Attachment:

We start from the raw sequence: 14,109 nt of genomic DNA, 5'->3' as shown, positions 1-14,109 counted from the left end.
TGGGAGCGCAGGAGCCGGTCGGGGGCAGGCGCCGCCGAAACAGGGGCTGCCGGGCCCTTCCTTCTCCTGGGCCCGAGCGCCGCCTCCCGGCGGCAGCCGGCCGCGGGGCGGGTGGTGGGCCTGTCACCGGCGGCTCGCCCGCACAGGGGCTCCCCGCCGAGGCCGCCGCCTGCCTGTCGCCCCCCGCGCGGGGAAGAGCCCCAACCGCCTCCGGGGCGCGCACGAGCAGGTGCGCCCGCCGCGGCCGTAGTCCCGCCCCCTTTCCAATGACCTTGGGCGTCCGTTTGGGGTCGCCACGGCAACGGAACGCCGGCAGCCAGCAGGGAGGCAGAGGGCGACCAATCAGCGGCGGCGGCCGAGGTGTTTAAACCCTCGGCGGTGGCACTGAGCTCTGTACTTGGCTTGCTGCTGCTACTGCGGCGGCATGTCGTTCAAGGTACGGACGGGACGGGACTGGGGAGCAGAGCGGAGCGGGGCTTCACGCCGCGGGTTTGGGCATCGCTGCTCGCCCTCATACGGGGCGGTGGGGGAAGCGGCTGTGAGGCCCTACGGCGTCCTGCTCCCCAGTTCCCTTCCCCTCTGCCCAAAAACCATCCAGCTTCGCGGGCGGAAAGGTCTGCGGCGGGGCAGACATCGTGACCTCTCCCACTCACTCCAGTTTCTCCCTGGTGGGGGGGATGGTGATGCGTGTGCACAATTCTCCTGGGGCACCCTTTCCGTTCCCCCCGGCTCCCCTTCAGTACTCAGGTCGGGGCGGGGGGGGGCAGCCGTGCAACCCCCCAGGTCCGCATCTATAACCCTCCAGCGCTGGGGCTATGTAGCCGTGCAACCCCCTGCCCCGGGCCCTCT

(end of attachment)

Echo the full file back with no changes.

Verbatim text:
We start from the raw sequence: 14,109 nt of genomic DNA, 5'->3' as shown, positions 1-14,109 counted from the left end.
TGGGAGCGCAGGAGCCGGTCGGGGGCAGGCGCCGCCGAAACAGGGGCTGCCGGGCCCTTCCTTCTCCTGGGCCCGAGCGCCGCCTCCCGGCGGCAGCCGGCCGCGGGGCGGGTGGTGGGCCTGTCACCGGCGGCTCGCCCGCACAGGGGCTCCCCGCCGAGGCCGCCGCCTGCCTGTCGCCCCCCGCGCGGGGAAGAGCCCCAACCGCCTCCGGGGCGCGCACGAGCAGGTGCGCCCGCCGCGGCCGTAGTCCCGCCCCCTTTCCAATGACCTTGGGCGTCCGTTTGGGGTCGCCACGGCAACGGAACGCCGGCAGCCAGCAGGGAGGCAGAGGGCGACCAATCAGCGGCGGCGGCCGAGGTGTTTAAACCCTCGGCGGTGGCACTGAGCTCTGTACTTGGCTTGCTGCTGCTACTGCGGCGGCATGTCGTTCAAGGTACGGACGGGACGGGACTGGGGAGCAGAGCGGAGCGGGGCTTCACGCCGCGGGTTTGGGCATCGCTGCTCGCCCTCATACGGGGCGGTGGGGGAAGCGGCTGTGAGGCCCTACGGCGTCCTGCTCCCCAGTTCCCTTCCCCTCTGCCCAAAAACCATCCAGCTTCGCGGGCGGAAAGGTCTGCGGCGGGGCAGACATCGTGACCTCTCCCACTCACTCCAGTTTCTCCCTGGTGGGGGGGATGGTGATGCGTGTGCACAATTCTCCTGGGGCACCCTTTCCGTTCCCCCCGGCTCCCCTTCAGTACTCAGGTCGGGGCGGGGGGGGGCAGCCGTGCAACCCCCCAGGTCCGCATCTATAACCCTCCAGCGCTGGGGCTATGTAGCCGTGCAACCCCCTGCCCCGGGCCCTCT